We highlight the fact that taking action now is vital to prevent dangerous climate change. An increase of global temperature over 2°C is predicted to cause catastrophic climate impacts.
The latest report on the science of climate change from
theIntergovernmental Panel on Climate Change (IPCC) meeting in
Paris,concluded that continuing polluting business-as-usual
practices islikely to increase global average temperatures between
1.1°C and 6.4° Cabove 1980-1999 levels by 2095, leading to more
droughts, heatwaves,floods and stronger hurricanes, rapid melting
of ice-sheets and rapidlyrising sea levels.
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Stephanie Tunmore, Greenpeace climate campaigner who was atthe
meeting in Paris said, "The good news is our understanding of
theclimate system and our impact on it has improved immensely. The
badnews is that the more we know, the more precarious the future
looks.There's a clear message to Governments here, and the window
for actionis narrowing fast. If the last IPCC report was a wake up
call, this oneis a screaming siren."
The main findings of the IPCC report are summarised below.
Further reports will follow this year on at the probableimpacts of
climate change, options for adapting to those impacts, andpossible
routes to reducing emissions of greenhouse gases.
What's a few degrees?
While temperature increases of a few degrees might not sound
sodramatic it will have dramatic effects on our climate. That's why
isvital that action is taken now to reduce emissions and keep
warmingbelow 2°C to prevent catastrophic climate impacts.
Fortunately there is a blueprint for how to do this - the
energy(r)evolution. It shows how to halve global CO2 emissions by
2050, usingexisting technology and still providing affordable
energy and economicgrowth. In short - a revolution in energy policy
and an evolution inhow we use energy.
We can have reliable renewable energy, and use energy more
smartly toachieve the cuts in carbon emissions required to prevent
dangerousclimate change. Crucially this can be done while phasing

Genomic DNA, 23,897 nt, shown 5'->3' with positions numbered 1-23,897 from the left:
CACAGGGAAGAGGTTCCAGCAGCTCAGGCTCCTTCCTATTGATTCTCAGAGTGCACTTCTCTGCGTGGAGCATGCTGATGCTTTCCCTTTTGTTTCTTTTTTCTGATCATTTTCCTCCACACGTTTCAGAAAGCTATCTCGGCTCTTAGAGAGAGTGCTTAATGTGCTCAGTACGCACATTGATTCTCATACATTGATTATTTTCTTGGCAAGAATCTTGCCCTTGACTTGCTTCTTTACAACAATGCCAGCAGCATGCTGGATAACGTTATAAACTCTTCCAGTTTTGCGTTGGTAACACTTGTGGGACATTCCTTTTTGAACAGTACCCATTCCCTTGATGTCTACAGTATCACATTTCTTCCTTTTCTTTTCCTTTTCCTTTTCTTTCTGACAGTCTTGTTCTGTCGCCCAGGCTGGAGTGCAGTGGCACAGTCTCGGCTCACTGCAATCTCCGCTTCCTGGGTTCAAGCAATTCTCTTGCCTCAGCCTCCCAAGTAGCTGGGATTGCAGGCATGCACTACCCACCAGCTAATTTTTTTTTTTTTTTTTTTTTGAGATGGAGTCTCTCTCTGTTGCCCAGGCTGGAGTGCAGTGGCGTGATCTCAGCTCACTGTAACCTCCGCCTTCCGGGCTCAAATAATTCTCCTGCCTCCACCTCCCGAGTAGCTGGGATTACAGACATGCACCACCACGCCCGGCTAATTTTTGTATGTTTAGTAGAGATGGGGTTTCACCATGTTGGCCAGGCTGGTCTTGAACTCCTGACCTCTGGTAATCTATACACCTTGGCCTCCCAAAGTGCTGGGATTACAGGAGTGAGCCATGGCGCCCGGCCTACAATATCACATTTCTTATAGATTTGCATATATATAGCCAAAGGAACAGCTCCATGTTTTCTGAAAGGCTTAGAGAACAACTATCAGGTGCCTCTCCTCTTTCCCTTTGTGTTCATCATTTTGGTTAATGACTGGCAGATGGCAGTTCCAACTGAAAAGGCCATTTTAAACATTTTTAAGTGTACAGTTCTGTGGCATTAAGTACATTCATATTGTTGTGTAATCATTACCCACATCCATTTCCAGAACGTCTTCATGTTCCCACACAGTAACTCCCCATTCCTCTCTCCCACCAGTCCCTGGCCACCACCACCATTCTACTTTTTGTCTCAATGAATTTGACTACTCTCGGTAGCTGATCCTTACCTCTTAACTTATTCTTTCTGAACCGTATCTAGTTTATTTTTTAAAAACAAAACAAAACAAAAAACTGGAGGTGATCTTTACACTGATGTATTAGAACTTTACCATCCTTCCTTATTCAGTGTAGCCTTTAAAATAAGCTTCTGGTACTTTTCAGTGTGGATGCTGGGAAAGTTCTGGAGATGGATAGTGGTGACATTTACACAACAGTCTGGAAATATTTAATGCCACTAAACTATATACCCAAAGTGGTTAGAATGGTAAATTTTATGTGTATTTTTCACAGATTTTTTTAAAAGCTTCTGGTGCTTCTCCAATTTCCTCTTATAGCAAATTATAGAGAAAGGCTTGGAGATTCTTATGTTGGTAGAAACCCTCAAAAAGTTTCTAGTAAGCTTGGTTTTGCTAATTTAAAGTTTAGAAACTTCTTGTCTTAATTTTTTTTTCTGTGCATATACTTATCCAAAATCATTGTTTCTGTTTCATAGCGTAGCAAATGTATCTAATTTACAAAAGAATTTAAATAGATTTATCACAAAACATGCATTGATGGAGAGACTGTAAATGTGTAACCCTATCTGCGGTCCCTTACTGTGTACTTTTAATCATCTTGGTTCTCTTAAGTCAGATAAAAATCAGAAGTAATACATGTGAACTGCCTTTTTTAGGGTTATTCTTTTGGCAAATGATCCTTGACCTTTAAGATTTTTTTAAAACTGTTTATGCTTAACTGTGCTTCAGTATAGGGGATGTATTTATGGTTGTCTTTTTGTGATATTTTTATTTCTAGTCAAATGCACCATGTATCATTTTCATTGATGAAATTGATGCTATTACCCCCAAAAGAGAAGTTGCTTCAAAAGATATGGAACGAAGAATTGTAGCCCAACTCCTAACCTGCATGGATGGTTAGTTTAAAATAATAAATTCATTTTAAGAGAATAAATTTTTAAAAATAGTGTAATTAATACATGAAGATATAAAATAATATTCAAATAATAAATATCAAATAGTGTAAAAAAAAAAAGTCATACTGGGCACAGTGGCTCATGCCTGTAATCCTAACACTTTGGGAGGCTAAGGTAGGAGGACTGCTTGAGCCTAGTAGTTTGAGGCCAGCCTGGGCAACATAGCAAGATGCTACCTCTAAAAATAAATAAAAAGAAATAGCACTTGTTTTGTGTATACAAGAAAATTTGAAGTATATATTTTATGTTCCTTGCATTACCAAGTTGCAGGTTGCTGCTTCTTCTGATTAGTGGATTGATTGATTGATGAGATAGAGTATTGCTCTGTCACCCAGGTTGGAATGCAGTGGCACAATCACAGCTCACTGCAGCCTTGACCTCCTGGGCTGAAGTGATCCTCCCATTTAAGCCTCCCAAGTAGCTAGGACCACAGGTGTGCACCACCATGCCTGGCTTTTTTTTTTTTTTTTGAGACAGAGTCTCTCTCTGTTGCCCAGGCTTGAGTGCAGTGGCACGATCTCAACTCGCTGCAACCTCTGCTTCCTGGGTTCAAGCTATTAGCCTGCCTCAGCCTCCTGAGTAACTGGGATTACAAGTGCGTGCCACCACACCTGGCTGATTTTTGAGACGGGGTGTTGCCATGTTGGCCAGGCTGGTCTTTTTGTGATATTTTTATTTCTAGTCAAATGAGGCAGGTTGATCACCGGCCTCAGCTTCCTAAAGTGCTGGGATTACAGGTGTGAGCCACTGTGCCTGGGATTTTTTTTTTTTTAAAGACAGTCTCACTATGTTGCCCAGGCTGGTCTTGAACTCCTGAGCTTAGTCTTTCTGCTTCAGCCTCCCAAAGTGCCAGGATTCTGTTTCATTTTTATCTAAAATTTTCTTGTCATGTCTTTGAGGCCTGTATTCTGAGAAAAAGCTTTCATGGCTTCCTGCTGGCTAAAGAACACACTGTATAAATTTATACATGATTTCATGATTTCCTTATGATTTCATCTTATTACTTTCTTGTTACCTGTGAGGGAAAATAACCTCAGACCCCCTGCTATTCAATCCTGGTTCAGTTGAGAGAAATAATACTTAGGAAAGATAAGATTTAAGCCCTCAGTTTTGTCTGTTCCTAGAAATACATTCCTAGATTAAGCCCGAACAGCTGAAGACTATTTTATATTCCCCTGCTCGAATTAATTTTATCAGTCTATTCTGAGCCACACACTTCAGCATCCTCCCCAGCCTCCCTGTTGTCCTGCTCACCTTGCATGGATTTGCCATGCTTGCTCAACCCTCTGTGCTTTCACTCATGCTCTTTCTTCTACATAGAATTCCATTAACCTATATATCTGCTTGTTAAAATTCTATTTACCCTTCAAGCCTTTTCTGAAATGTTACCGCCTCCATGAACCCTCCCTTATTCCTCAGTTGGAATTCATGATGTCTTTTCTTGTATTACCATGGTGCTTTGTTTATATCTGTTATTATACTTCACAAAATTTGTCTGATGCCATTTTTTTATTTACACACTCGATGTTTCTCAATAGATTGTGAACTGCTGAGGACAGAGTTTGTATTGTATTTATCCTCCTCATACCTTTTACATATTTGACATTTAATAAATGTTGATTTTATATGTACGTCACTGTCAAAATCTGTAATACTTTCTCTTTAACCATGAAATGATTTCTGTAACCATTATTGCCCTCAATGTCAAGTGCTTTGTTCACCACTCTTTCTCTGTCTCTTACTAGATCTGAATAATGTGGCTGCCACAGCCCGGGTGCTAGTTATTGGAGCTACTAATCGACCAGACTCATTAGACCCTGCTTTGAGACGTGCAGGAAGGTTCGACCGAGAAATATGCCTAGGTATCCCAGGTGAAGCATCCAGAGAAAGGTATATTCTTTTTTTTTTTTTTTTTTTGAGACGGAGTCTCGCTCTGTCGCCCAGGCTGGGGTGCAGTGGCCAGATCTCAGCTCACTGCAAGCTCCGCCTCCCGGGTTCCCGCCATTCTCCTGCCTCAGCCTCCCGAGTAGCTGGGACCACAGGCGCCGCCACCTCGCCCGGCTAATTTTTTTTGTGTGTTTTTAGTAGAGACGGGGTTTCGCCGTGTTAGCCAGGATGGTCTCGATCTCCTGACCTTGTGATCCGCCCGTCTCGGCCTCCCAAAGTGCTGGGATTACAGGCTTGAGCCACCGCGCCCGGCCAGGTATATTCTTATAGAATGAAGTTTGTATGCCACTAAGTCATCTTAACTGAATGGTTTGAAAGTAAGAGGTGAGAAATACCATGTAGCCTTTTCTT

out damagingand dangerous coal and nuclear energy.
As the science of climate change becomes ever more clear and
alarming,public concern is increasing rapidly. One of the few
things notmatching the warning is the scale of real action from
governments toreduce emissions. If this stark warning goes unheeded
futuregenerations, enduring a warmer world of our own making, will
not lookkindly on lack of action at the start of the 21st
Summary of major findings of the IPCC
- Human impact on climate has now been attributed with a
90percent confidence, higher than in earlier assessments, and has
beenfound in all world regions.
- An increase in thetheoretical climate 'sensitivity', i.e., how
the climate will respondto a doubling of greenhouse gases in the
atmosphere compared topre-industrial levels. Previously, the best
estimate for warming inrelation to GHG doubling was 2.5 degrees
centigrade, and now that hasincreased to 3 degrees centigrade.
- Broad confirmation that therange of warming expected by 2100 if
emissions are not reduced is 1.1°Cand 6.4°C by 2095 over 1980-1999
- The intensity oftropical storms is likely to increase, a
finding that was not possiblein the Third Assessment Report (TAR).
Observed increases in intensityare highly correlated with increased
sea surface temperature.
- TheAntarctic and Greenland ice sheets contributed a substantial
amount(around 15 percent) to the observed increase in sea level
over the1993-2003 period. However, the models say that the
Antarctic ice sheetshould in fact be growing, due to increased
precipitation, meaning thatas yet the models cannot explain the
increase in the discharge of iceespecially from Antarctica, and
don't fully account for the rapidmelting and discharge of ice from
Greenland. So, while it's known thatsea-level rise will probably be
greater, it is still difficult toquantify precisely by how
- A warming of 1.9 to 4.6°C abovepre-industrial levels, (well
within the range expected for the 21stcentury) would lead to the
virtual elimination of the Greenland Icesheet, if that warming is
sustained for thousand years or more. Thatwould raise sea level by
between 6 and 7 metres. The report also foundthat future
temperatures projected over Greenland are comparable tothose from a
warm period 125, 000 years ago, when sea levels were 4-6metres
higher than they are today.
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